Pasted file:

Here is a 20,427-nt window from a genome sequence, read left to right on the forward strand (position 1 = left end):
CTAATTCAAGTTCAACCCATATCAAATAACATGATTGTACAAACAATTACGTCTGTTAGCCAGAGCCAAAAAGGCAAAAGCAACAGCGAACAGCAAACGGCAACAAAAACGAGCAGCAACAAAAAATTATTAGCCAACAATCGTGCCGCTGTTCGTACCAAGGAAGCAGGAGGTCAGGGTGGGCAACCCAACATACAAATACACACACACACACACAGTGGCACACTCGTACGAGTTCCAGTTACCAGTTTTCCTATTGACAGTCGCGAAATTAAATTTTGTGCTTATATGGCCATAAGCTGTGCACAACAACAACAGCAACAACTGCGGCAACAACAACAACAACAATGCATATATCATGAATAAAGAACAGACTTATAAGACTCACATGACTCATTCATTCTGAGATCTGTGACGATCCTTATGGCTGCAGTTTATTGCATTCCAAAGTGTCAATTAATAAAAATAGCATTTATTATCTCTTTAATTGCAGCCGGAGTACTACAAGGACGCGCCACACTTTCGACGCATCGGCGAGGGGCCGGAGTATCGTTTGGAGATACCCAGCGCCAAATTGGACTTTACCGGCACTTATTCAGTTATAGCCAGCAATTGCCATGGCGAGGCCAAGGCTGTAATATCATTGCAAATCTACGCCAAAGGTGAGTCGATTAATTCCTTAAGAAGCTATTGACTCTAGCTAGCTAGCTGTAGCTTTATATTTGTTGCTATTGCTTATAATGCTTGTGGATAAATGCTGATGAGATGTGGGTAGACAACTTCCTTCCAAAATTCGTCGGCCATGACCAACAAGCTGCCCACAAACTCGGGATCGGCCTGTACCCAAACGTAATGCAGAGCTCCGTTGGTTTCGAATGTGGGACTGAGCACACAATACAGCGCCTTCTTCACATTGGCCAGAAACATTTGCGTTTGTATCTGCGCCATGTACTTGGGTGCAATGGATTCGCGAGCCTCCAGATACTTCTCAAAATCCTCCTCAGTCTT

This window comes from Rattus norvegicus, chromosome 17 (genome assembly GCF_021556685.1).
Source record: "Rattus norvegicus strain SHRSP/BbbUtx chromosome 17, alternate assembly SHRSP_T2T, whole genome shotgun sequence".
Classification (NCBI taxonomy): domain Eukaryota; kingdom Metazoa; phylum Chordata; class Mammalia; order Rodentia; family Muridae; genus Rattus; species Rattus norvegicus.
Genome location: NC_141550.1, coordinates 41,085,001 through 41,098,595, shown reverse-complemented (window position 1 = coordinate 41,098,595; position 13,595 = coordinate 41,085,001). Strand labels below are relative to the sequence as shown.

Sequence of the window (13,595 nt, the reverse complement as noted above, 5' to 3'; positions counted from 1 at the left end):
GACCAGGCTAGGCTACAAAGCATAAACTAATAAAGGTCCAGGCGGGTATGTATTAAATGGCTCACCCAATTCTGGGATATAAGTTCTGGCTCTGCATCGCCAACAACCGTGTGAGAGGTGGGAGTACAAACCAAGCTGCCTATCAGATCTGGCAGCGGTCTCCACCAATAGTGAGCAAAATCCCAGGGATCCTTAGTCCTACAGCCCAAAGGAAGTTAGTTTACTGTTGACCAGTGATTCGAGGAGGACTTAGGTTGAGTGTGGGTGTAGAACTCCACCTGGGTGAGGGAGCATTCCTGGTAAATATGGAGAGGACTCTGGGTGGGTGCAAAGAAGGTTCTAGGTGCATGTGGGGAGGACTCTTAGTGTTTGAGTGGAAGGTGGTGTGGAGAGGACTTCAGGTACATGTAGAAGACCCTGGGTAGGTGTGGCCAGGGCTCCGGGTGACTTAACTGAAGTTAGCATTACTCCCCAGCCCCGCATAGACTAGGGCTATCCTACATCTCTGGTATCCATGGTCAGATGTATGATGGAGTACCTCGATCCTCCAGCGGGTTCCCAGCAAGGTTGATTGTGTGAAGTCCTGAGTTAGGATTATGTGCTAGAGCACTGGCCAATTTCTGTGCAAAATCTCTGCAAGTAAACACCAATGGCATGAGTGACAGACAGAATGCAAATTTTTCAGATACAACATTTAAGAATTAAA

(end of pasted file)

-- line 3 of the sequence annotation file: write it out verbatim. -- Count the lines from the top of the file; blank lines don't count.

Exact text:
This window comes from Rattus norvegicus, chromosome 17 (genome assembly GCF_021556685.1).